Affect integration was operationalized through the Affect Consciousness (AC) construct as degrees of awareness, tolerance, nonverbal expression and conceptual expression of 11 affects. These aspects are assessed through a semi-structured Affect Consciousness Interview (ACI) and separate rating scales (Affect Consciousness Scales (ACSs)) developed for use in research and clinical work with adults with psychopathological disorders. Age-adjusted changes were made in the interview and rating system. This study explored the applicability of the adjusted ACI to a sample of 11-year-old children with internalizing problems through examining inter-rater reliability of the adjusted ACI, along with relationships between the AC aspects and aspects of mental health as symptoms of depression, symptoms of anxiety, social competence, besides general intelligence. Satisfactory inter-rater reliability was found, as well as consistent relationships between the AC aspects and the various aspects of mental health, a finding which coincides with previous research. The finding indicates that the attainment of the capacity to deal adaptively with affect is probably an important contributor to the development of adequate social competence and maybe in the prevention of psychopathology in children. The results indicate that the adjusted ACI and rating scales are useful tools in treatment planning with children at least from the age of 11 years. © The Author(s) 2014.

  1. Prevalence of parent-reported immediate hypersensitivity food allergy in Chilean school-aged children.

    Science.gov (United States)

    Hoyos-Bachiloglu, R; Ivanovic-Zuvic, D; Álvarez, J; Linn, K; Thöne, N; de los Ángeles Paul, M; Borzutzky, A

    2014-01-01

    Food allergies (FAs) affect 2-4% of school-aged children in developed countries and strongly impact their quality of life. The prevalence of FA in Chile remains unknown. Cross-sectional survey study of 488 parents of school-aged children from Santiago who were asked to complete a FA screening questionnaire. Parents who reported symptoms suggestive of FA were contacted to answer a second in-depth questionnaire to determine immediate hypersensitivity FA prevalence and clinical characteristics of school-aged Chilean children. A total of 455 parents answered the screening questionnaire: 13% reported recurrent symptoms to a particular food and 6% reported FA. Forty-three screening questionnaires (9%) were found to be suggestive of FA. Parents of 40 children answered the second questionnaire; 25 were considered by authors to have FA. FA rate was 5.5% (95% CI: 3.6-7.9). Foods reported to frequently cause FA included walnut, peanut, egg, chocolate, avocado, and banana. Children with FA had more asthma (20% vs. 7%, Phistory compatible with anaphylaxis. Of 13 children who sought medical attention, 70% were diagnosed with FA; none were advised to acquire an epinephrine autoinjector. Up to 5.5% of school-aged Chilean children may suffer from FA, most frequently to walnut and peanut. It is critical to raise awareness in Chile regarding FA and recognition of anaphylaxis, and promote epinephrine autoinjectors in affected children. Copyright © 2013 SEICAP. Published by Elsevier Espana. All rights reserved.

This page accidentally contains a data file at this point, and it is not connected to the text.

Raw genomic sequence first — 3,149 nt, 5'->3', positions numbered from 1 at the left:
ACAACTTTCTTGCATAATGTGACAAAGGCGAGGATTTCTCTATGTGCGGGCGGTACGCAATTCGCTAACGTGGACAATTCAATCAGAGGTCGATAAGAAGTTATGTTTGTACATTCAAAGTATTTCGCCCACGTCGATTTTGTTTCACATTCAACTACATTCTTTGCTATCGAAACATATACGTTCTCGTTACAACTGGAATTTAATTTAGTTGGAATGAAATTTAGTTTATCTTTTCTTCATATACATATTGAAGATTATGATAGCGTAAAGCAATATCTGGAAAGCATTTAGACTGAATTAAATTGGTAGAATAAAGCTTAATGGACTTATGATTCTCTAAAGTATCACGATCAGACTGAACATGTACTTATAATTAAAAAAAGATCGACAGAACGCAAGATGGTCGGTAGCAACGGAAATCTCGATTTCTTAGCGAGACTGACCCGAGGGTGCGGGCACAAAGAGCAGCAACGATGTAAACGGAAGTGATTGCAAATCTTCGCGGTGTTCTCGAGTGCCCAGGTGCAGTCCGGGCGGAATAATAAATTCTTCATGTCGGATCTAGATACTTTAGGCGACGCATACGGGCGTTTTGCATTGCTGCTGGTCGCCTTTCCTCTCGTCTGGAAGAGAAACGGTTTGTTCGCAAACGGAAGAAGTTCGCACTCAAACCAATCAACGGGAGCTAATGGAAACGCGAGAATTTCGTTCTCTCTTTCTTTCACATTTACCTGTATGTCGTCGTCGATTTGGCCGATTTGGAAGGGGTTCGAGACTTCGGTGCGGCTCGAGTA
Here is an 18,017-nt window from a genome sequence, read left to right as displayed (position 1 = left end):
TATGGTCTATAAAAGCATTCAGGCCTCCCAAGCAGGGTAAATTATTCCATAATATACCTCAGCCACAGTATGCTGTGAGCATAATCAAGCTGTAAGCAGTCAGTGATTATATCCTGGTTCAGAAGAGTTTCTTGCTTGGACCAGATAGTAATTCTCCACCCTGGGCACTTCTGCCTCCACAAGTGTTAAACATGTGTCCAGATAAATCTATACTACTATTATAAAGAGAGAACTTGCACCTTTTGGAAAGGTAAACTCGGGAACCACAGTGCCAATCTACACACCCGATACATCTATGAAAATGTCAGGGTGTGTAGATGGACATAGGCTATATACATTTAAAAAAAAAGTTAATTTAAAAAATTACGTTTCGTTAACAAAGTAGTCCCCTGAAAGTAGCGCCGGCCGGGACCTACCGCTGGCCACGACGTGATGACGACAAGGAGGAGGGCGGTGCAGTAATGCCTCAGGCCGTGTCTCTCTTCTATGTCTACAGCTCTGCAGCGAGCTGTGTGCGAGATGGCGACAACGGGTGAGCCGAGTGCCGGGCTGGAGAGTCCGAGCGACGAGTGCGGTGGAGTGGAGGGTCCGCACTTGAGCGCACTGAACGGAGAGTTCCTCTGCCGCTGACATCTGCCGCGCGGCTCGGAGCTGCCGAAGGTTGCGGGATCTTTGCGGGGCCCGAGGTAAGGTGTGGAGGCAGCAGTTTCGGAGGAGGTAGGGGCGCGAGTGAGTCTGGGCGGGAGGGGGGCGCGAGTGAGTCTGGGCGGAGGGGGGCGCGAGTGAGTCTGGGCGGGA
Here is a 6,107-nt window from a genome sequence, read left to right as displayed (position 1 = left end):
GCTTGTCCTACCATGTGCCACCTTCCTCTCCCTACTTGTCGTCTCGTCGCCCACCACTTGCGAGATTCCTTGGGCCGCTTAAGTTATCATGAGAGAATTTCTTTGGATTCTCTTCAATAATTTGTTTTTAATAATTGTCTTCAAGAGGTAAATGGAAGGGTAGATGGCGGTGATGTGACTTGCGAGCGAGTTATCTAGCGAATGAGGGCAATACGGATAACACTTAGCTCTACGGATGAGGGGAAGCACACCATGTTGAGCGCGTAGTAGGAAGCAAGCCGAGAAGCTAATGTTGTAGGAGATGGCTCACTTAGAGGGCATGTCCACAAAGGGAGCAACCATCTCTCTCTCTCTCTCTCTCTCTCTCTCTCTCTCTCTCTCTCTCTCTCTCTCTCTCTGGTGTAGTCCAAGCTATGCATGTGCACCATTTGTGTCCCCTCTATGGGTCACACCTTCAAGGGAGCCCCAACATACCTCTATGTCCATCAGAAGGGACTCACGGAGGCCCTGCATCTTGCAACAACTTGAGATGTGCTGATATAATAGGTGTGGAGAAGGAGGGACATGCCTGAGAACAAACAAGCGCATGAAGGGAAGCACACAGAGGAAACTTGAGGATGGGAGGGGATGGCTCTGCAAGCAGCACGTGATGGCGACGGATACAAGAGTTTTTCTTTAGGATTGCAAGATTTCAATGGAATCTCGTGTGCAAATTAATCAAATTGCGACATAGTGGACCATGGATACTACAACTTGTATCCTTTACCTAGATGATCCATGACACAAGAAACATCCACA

2. Gender and Daily School: Dilemmas and Prospects of the School Intervention in the Affective-Sexual Socialization of Adolescents

    Directory of Open Access Journals (Sweden)

    Rodrigo Pereira da Rocha Rosistolato

    2009-01-01